Coffee and especially tea inhibit the absorption of iron by the body. Therefore, you should only drink coffee/tea between meals rather than with meals. Fruit teas (‘infusions’) do not inhibit iron uptake and can be drunk normally.
Remember that you should completely abstain from alcohol throughout your pregnancy. Alcohol can harm your child and there is no safe lower limit for alcohol during pregnancy. If you want a non-alcoholic drink with a nice meal, there are plenty of good alternatives.
Important vitamins and minerals for pregnant women
Even if you have a healthy and varied diet, there are certain vitamins and minerals you should monitor particularly closely to make sure you meet both your own needs and those of your baby.
Most people need supplements of one or more vitamins and minerals, and one solution may be to take a multi-vitamin mineral tablet daily as soon as you start trying to become pregnant or as soon as possible after you have found out that you are pregnant.
The best and safest thing is to take a supplement which contains approximately the recommended intake of the various vitamins and minerals. Avoid high doses of vitamins and minerals, unless they are recommended by a doctor.
As early as possible during your pregnancy, and ideally before you even become pregnant, you should take folate supplements, 400 micrograms per day, until week 12 of your pregnancy.
Folate supplements can prevent spina bifida.
Foods high in folate include:
- coarse grain products
- vegetables, especially green vegetables such as
- Brussel sprouts
It is recommended that you take in 10 micrograms of vitamin D per day; the same as when you are not pregnant. You need vitamin D to absorb calcium from your food. Most people need to take supplements in order to get enough vitamin D.
Some foods contain vitamin D: Oily fish, certain types of cow's milk, yogurt and plant-based drinks, butter, margarine and certain types of cheese and bread. Most people do not get enough vitamin D through their diet alone.
Vitamin D is also formed in the body when the sun shines on our skin. However, the Nordic countries do not receive a lot of sunshine, which makes it hard to get enough vitamin D in this way. There is a close correlation between the level of vitamin D in the mother's body and the child's vitamin D level at the time of birth.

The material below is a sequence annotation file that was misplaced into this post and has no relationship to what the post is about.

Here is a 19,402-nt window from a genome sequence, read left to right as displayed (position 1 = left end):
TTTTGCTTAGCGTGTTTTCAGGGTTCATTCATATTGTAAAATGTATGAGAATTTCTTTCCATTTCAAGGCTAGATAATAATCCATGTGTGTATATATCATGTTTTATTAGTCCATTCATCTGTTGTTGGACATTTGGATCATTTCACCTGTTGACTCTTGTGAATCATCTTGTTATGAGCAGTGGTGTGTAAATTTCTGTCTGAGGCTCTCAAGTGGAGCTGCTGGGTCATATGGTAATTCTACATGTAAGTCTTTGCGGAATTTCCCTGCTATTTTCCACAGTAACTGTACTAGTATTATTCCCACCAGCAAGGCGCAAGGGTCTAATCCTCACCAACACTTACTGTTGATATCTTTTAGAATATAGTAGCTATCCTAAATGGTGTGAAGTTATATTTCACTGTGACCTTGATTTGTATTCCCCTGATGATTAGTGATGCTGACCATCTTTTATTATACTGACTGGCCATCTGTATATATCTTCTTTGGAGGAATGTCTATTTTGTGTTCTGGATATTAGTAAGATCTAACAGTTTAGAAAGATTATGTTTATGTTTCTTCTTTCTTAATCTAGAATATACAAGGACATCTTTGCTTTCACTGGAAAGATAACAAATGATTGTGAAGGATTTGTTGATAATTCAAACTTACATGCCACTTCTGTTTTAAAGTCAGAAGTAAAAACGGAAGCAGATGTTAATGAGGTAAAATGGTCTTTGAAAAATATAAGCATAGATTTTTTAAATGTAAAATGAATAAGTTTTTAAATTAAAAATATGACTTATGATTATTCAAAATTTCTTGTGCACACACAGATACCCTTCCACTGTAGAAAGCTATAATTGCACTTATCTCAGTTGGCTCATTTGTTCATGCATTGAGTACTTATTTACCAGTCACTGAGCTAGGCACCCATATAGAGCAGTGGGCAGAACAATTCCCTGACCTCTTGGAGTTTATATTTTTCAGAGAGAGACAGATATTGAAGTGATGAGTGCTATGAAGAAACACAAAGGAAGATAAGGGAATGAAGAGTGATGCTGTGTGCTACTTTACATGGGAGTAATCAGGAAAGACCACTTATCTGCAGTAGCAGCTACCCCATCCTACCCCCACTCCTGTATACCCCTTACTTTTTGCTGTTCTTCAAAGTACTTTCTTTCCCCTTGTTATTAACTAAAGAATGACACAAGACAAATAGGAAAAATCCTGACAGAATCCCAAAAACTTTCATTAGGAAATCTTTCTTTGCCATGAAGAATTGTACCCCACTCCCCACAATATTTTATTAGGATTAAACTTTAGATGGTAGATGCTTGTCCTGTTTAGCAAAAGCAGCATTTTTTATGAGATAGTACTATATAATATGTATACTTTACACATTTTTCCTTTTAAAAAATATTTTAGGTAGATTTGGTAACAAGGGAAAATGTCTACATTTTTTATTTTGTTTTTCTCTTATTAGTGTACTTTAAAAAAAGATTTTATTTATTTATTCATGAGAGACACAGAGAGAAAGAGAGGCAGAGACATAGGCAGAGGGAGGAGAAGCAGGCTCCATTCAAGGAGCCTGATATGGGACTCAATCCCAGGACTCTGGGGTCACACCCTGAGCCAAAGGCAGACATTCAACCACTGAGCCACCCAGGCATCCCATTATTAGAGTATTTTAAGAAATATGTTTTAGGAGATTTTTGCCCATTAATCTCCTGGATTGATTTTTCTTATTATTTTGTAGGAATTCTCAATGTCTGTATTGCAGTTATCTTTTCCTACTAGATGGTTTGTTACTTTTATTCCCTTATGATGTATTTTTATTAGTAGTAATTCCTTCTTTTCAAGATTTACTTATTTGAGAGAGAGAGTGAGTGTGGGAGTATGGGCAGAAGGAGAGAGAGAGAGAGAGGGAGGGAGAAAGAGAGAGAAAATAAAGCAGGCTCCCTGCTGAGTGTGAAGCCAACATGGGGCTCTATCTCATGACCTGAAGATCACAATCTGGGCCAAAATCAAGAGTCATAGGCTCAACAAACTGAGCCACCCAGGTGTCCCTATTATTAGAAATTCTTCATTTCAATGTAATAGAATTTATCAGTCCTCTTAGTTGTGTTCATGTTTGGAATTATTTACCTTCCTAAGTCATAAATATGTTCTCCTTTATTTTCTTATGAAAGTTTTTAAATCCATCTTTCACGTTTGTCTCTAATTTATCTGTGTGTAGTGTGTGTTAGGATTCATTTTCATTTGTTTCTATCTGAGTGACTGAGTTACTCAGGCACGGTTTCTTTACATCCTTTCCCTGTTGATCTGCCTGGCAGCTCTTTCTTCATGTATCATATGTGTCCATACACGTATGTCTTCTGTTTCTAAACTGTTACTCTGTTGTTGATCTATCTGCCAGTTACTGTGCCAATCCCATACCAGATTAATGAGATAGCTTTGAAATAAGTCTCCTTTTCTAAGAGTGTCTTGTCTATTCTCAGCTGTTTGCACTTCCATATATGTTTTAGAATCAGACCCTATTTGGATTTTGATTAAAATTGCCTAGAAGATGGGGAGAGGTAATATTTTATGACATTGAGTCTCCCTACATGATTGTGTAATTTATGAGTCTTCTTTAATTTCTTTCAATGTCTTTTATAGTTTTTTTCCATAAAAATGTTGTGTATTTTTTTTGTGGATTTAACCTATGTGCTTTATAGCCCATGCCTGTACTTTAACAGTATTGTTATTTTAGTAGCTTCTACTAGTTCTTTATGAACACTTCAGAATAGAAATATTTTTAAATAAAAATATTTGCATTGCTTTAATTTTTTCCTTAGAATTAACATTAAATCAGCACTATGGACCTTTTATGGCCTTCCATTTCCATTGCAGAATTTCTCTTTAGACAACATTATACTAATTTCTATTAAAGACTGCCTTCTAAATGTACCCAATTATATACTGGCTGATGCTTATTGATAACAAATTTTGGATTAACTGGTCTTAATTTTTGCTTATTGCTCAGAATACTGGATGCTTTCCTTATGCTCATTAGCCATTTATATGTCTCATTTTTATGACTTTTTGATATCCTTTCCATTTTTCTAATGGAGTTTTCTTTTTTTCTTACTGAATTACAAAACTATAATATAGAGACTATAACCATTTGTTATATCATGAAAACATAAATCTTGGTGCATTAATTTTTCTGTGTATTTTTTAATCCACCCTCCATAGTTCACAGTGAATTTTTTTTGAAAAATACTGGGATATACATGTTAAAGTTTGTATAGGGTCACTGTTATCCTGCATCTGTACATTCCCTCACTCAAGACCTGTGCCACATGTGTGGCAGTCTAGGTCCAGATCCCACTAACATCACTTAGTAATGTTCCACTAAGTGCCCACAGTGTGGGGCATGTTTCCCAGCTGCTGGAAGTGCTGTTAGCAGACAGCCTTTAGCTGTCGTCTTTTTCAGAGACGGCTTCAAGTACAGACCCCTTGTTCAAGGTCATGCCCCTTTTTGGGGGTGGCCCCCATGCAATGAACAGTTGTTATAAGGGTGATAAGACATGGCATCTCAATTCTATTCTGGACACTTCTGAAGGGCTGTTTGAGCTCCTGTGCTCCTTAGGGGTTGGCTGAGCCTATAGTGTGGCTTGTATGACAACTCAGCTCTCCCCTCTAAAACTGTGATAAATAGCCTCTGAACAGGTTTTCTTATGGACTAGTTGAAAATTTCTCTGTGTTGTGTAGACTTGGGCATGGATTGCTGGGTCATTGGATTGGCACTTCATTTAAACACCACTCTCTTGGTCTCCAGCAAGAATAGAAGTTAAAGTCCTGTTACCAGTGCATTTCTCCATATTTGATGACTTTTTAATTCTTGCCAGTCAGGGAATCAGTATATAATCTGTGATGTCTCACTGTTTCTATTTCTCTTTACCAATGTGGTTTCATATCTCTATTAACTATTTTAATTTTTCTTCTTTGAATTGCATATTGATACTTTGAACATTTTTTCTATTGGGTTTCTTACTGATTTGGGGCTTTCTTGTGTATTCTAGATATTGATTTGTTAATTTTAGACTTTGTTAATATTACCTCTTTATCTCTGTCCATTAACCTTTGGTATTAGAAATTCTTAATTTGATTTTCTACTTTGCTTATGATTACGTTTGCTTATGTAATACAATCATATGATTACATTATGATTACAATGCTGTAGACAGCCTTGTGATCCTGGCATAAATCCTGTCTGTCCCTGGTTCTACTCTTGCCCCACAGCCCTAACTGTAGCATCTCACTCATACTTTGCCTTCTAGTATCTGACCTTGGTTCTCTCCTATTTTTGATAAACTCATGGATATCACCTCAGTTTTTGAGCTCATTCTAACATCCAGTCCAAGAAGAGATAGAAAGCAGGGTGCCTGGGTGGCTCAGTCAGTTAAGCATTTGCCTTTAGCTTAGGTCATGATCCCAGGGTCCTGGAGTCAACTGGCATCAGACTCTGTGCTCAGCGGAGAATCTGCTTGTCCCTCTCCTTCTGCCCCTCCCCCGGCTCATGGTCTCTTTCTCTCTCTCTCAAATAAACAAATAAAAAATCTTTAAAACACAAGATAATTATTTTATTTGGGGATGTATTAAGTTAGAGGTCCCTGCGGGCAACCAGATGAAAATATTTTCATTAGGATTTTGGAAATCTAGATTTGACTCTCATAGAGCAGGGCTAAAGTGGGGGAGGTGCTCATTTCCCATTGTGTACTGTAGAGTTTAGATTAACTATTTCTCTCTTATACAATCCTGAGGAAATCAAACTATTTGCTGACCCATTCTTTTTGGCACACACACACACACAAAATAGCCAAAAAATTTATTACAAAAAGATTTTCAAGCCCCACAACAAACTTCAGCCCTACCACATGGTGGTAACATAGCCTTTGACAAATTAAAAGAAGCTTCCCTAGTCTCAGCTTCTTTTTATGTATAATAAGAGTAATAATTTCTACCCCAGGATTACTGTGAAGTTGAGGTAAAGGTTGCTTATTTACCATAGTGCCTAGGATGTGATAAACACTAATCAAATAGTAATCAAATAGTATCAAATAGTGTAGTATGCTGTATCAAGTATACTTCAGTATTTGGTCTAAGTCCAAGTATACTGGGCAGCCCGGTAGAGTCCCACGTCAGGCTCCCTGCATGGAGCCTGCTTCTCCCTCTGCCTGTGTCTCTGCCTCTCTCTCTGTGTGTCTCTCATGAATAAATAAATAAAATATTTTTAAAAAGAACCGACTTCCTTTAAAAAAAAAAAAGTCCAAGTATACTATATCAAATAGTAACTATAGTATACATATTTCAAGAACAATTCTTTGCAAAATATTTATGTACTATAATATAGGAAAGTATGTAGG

Iron is essential for prenatal development, placenta and blood loss during childbirth. Iron is also needed for increased red blood cell production, but this is recovered after birth. In total, the body loses around 850 mg of iron during the nine months of pregnancy.
The amount of iron you need during pregnancy and whether you need iron supplements will depend on the iron levels in your body at the start of your pregnancy.
All pregnant women should be offered a serum ferritin test (= indicator of iron level) during their first trimester to see whether they will need to take iron supplements. One test is sufficient.
The Directorate of Health's recommendations are as follows:
- If serum ferritin is above 70 μg/l, you do not need iron supplements (= good iron level).
- If serum ferritin is between 30 and 70 μg/l, you should take an iron supplement containing 40 mg of iron per day from weeks 18 – 20 through to the end of your pregnancy (= medium iron level).
- If serum ferritin is below 30 μg/l, you should take an iron supplement containing 60 mg of iron per day from weeks 18 – 20 through to the end of your pregnancy (= low iron level).
- If you have no iron stored in your body, i.e. your serum ferritin level is below 12 μg/l, you should start taking iron supplements immediately.
- If you do not have your serum ferritin level tested, it is recommended that you take an iron supplement containing 40 mg of iron per day from weeks 18 – 20 through to the end of your pregnancy.
It can be difficult to find preparations which contain exactly the recommended dose, but in such cases, you can take several tablets containing a lower dose. If you need to take iron supplements, ask your pharmacist what preparations they recommend.